By W. Mine-Boss. Samford University. 2018.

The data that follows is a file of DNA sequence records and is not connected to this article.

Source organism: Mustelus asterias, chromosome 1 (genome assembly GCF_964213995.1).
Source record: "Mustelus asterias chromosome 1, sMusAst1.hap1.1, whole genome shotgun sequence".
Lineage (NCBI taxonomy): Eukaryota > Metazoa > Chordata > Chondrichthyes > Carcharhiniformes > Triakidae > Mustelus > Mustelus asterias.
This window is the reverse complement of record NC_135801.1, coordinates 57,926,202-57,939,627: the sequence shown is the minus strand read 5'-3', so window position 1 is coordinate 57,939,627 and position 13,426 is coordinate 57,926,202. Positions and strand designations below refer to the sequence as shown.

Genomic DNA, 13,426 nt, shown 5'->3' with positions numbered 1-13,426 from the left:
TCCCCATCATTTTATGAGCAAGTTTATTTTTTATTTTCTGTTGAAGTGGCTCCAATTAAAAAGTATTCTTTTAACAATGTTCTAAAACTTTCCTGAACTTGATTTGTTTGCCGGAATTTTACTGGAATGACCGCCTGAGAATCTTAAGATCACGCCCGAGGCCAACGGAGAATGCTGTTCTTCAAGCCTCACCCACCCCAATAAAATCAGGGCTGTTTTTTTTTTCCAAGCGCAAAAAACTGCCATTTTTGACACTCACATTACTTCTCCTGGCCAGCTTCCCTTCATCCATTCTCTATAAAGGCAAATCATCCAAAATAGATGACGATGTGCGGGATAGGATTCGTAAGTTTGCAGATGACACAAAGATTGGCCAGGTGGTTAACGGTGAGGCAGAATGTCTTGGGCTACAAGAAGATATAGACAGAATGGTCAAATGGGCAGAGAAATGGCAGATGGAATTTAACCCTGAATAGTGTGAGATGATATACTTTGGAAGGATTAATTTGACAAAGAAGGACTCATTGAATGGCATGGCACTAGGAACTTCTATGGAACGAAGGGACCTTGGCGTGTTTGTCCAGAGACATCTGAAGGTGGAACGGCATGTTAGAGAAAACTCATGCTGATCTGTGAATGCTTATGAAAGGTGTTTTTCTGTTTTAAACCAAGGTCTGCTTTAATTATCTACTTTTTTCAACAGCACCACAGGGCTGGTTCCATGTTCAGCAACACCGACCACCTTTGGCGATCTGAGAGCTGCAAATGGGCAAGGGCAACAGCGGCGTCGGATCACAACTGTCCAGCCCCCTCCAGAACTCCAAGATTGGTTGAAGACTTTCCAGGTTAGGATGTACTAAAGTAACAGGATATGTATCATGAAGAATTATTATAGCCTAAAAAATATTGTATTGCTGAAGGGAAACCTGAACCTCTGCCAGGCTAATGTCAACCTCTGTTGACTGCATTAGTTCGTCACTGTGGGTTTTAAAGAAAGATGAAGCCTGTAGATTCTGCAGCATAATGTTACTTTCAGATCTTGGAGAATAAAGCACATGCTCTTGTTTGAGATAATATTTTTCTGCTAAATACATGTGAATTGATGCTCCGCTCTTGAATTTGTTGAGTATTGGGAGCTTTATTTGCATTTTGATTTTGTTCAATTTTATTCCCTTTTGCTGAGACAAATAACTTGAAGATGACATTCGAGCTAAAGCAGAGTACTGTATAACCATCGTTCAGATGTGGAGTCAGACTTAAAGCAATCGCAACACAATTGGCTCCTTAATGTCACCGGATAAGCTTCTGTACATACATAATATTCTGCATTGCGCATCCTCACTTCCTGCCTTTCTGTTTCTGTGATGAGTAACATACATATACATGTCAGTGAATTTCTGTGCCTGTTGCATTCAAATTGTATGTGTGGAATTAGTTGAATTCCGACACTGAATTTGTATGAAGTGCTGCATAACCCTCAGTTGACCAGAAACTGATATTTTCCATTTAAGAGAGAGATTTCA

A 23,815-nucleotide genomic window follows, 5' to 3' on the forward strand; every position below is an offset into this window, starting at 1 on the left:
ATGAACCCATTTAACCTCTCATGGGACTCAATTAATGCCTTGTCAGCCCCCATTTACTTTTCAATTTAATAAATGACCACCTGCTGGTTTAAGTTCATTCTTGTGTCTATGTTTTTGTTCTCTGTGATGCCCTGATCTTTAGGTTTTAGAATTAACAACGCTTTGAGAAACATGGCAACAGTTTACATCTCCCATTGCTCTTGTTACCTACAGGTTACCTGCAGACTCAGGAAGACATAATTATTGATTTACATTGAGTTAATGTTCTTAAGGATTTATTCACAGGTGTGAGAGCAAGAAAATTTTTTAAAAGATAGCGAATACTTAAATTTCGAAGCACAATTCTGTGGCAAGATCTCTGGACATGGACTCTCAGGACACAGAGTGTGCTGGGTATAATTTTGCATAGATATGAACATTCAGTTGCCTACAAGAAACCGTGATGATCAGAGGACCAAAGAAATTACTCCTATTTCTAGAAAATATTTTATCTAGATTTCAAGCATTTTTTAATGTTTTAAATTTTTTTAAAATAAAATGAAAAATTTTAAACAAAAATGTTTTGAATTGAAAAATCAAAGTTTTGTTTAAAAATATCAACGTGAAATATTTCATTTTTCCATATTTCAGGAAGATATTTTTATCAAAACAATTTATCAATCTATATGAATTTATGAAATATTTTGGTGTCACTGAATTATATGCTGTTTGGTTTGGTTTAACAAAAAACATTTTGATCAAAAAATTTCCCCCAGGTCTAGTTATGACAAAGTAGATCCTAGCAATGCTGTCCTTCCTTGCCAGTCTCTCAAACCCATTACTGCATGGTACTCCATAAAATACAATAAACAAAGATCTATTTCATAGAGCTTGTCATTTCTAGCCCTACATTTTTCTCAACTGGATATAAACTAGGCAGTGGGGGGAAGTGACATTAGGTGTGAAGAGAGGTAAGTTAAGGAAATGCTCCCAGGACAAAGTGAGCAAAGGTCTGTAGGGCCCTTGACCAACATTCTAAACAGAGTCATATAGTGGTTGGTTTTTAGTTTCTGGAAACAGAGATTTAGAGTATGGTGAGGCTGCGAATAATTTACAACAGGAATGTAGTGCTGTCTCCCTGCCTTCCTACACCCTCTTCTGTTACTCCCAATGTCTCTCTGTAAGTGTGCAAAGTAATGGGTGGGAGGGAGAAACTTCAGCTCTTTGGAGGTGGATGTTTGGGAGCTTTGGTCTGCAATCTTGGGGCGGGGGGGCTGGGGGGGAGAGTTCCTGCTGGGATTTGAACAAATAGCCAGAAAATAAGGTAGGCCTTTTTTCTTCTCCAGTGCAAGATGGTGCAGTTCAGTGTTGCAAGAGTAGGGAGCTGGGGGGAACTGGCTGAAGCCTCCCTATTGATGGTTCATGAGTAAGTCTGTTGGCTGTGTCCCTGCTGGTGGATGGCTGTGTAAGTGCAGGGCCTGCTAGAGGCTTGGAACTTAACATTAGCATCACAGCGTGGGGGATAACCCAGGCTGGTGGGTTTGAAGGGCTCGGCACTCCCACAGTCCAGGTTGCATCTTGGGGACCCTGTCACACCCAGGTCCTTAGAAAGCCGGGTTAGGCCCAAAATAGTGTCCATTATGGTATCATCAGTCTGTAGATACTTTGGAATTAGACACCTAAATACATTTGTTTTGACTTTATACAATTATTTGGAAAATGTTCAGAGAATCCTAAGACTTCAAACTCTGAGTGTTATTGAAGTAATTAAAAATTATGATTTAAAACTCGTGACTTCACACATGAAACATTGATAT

In the latter case cheap tadora 20mg overnight delivery, the lesion is adjacent to the midline and in- gal axons that directly innervate cranial nerve motor nuclei and in volves the abducens nucleus and adjacent PPRF tadora 20mg without a prescription, internuclear fibers those fibers that terminate near (indirect) generic 20mg tadora mastercard, but not in cheap 20 mg tadora with amex, the various mo- from the ipsilateral abducens that are crossing to enter the contralat- tor nuclei buy 20 mg tadora free shipping. The cerebral artery occlusion) or the internal capsule (as in lacunar strokes result is a loss of ipsilateral abduction (lateral rectus) and adduction or occlusion of lenticulostriate branches of M1) give rise to a con- (medial rectus, the “one”) and a contralateral loss of adduction (medial tralateral hemiplegia of the arm and leg (corticospinal fiber involve- rectus, the “half ”); the only remaining horizontal movement is con- ment) coupled with certain cranial nerve signs. Strictly cortical lesions tralateral abduction via the intact abducens motor neurons. Abbreviations AbdNu Abducens nucleus OcNu Oculomotor nucleus AccNu Accessory nucleus (spinal accessory nu. Many of brainstem and spinal cord, and the general distribution of tectospinal reticulospinal fibers influence the activity of lower motor neurons. Tectospinal fibers originate from deeper lay- Clinical Correlations: Isolated lesions of only tectospinal and ers of the superior colliculus, cross in the posterior (dorsal) tegmental reticulospinal fibers are essentially never seen. Tectospinal fibers pro- decussation, and distribute to cervical cord levels. Several regions of ject to upper cervical levels where they influence reflex movement of cerebral cortex (e. Such movements may be diminished or slowed in tum, but the most highly organized corticotectal projections arise from patients with damage to these fibers. Pontoreticulospinal fibers (medial reticulospinal) ulospinal) fibers are excitatory to extensor motor neurons and to neu- tend to be uncrossed, while those from the medulla (bulboreticu- rons innervating axial musculature; some of these fibers may also in- lospinal or lateral reticulospinal) are bilateral but with a pronounced hibit flexor motor neurons. Corticoreticular fibers are bilateral with a (lateral reticulospinal) fibers are primarily inhibitory to extensor mo- slight contralateral preponderance and originate from several cortical tor neurons and to neurons innervating muscles of the neck and back; areas. Neurotransmitters: Corticotectal projections, especially those Reticulospinal (and vestibulospinal) fibers contribute to the spasticity from the visual cortex, utilize glutamate ( ). This substance is also that develops in patients having lesions of corticospinal fibers. Some neurons of the giganto- reticulospinal and vestibulospinal fibers (see Figure 7-13 on page 196) cellular reticular nucleus that send their axons to the spinal cord, as also contribute to the tonic extension of the arms and legs seen in de- reticulospinal projections, contain enkephalin ( ) and substance P cerebrate rigidity when spinal motor neurons are released from de- ( ). Enkephalinergic reticulospinal fibers may be part of the descend- scending cortical control. Abbreviations ALS Anterolateral system PO Principal olivary nucleus ATegDec Anterior tegmental decussation PTegDec Posterior tegmental decussation (rubrospinal fibers) (tectospinal fibers) BP Basilar pons Py Pyramid CC Crus cerebri RB Restiform body CRet Corticoreticular fibers RetNu Reticular nuclei CTec Corticotectal fibers RetSp Reticulospinal tract(s) GigRetNu Gigantocellular reticular nucleus RNu Red nucleus LCSp Lateral corticospinal tract RuSp Rubrospinal tract ML Medial lemniscus SC Superior colliculus MLF Medial longitudinal fasciculus SN Substantia nigra MVNu Medial vestibular nucleus SpVNu Spinal (or inferior) vestibular nucleus OcNu Oculomotor nucleus TecSp Tectospinal tract Review of Blood Supply to SC, Reticular Formation of Pons and Medulla, and TecSp and RetSp Tracts in Cord STRUCTURES ARTERIES SC long circumferential branches (quadrigeminal branch) of posterior cerebral plus some from superior cerebellar and posterior choroidal (see Figure 5–27) Pontine Reticular long circumferential branches of basilar plus branches of superior Formation cerebellar in rostral pons (see Figure 5–21) Medullary Recticular branches of vertebral plus paramedian branches of basilar at Formation medulla-pons junction (see Figure 5–14) TecSp and RetSp branches of central artery (TecSp and Medullary RetSp); Tracts penetrating branches of arterial vasocorona (Pontine RetSp) (see Figures 5–14 and 5–6) Motor Pathways 195 Tectospinal and Reticulospinal Tracts CRet CTec Postition of TecSp and RetSp SC CTec SC PTegDec TecSp ML RNu CRet SN PTegDec (TecSp) CRet CC ATegDec (RuSp) MLF Pontine RetNu: oralis TecSp RetNu of Pons caudalis ML ALS BP InfVNu Pontine RetSp MVNu RB MLF TecSp ALS GigRetNu GigRetNu PO ML Pontine RetSp Py TecSp Medullary RetSp LCSp Medullary RetSp to Laminae VII ALS (VI,VII, IX) TecSp Pontine RetSp to Laminae VI, VII (VIII) to Laminae VIII of cervical levels (VII,IX) 196 Synopsis of Functional Components, Tracts, Pathways, and Systems Rubrospinal and Vestibulospinal Tracts 7–13 The origin, course, and position in representative cross-sec- Clinical Correlations: Isolated injury to rubrospinal and vestibu- tions of brainstem and spinal cord, and the general distribution of lospinal fibers is really not seen in humans. Rubrospinal fibers cross in the an- movements seen in monkeys following experimental rubrospinal le- terior (ventral) tegmental decussation and distribute to all spinal levels sions may be present in humans. However, these deficits are over- although projections to cervical levels clearly predominate. Cells in dor- shadowed by the hemiplegia associated with injury to the adjacent cor- somedial regions of the red nucleus receive input from upper extremity ticospinal fibers. The contralateral tremor seen in patients with the areas of the motor cortex and project to cervical cord, but those in ven- Claude syndrome (a lesion of the medial midbrain) is partially related to trolateral areas of the nucleus receive some fibers from lower extremity damage to the red nucleus as well as to the adjacent cerebellothalamic areas of the motor cortex and may project in sparse numbers to lum- fibers. These patients may also have a paucity of most eye movement bosacral levels. The red nucleus also projects, via the central tegmental on the ipsilateral side and a dilated pupil (mydriasis) due to concurrent tract, to the ipsilateral inferior olivary complex (rubroolivary fibers). Medial and lateral vestibular nuclei give rise to the medial and lateral Medial vestibulospinal fibers primarily inhibit motor neurons inner- vestibulospinal tracts, respectively. The former tract is primarily ipsi- vating extensors and neurons serving muscles of the back and neck. Lat- lateral, projects to upper spinal levels, and is considered a component eral vestibulospinal fibers may inhibit some flexor motor neurons, but of the medial longitudinal fasciculus in the spinal cord. The latter tract they mainly facilitate spinal reflexes via their excitatory influence on spinal is ipsilateral and somatotopically organized; fibers to lumbosacral levels motor neurons innervating extensors. Vestibulospinal and reticulospinal originate from dorsal and caudal regions of the lateral nucleus, while (see Figure 7-12 on page 194) fibers contribute to the spasticity seen in pa- those to cervical levels arise from its rostral and more ventral areas. Some lateral vestibulospinal fibers contain aspartate ( ), rigidity, the descending influences on spinal flexor motor neurons (corti- whereas glycine ( ) is present in a portion of the medial vestibu- cospinal, rubrospinal) is removed; the descending brainstem influence on lospinal projection. There are numerous gamma-aminobutyric acid spinal extensor motor neurons predominates; this is augmented by exci- ( )-containing fibers in the vestibular complex; these represent the tatory spinoreticular input (via ALS) to some of the centers giving rise to endings of cerebellar corticovestibular fibers. Abbreviations ATegDec Anterior tegmental decussation MVessp Medial vestibulospinal tract (rubrospinal fibers) MVNu Medial vestibular nucleus CC Crus cerebri OcNu Oculomotor nucleus CorRu Corticorubral fibers PTegDec Posterior tegmental decussation (tectospinal FacNu Facial nucleus fibers) InfVNu Inferior (or spinal) vestibular nucleus Py Pyramid LCSp Lateral corticospinal tract RNu Red nucleus LRNu Lateral reticular nucleus RuSp Rubrospinal tract LVNu Lateral vestibular nucleus SC Superior colliculus LVesSp Lateral vestibulospinal tract SVNu Superior vestibular nucleus ML Medial lemniscus TecSp Tectospinal tract MLF Medial longitudinal fasciculus VesSp Vestibulospinal tracts Review of Blood Supply to RNu, Vestibular Nuclei, MFL and RuSp, and Vestibulospinal Tracts in Cords STRUCTURES ARTERIES RNu medial branches of posterior cerebral and posterior communicating plus some from short circumferential branches of posterior cerebral (see Figure 5–27) Vestibular Nuclei posterior inferior cerebellar in medulla (see Figure 5–14) and long circumferential branches in pons (see Figure 5–21) MLF long circumferential branches of basilar in pons (see Figure 5–21) and anterior spinal in medulla (see Figure 5–14) MVesSp branches of central artery (see Figures 5–6 and 5–14) LVesSp and RuSp penetrating branches of arterial vasocorona plus terminal branches of central artery (see Figure 5–6) Motor Pathways 197 Rubrospinal and Vestibulospinal Tracts Thigh Leg Foot CorRu Position of RuSp and VesSp PTegDec SC OCNu ML RNu RNu PTegDec (TecSp) RuSp CC SVNu ATegDec (RuSp) LVNu MVNu FacNu MVNu InfVNu MLF RuSp SpVNu LRNu Py ML LVesSp MVesSp in MLF LCSp RuSp RuSp to Laminae LVesSp V-VIII MVesSp to Laminae LVesSp VII and VIII MVesSp LCSp RuSp LVesSp 198 Synopsis of Functional Components, Tracts, Pathways, and Systems 7–14 Blank master drawing for motor pathways. This illustration is provided for self-evaluation of motor pathways understanding, for the instructor to expand on motor pathways not covered in this atlas, or both.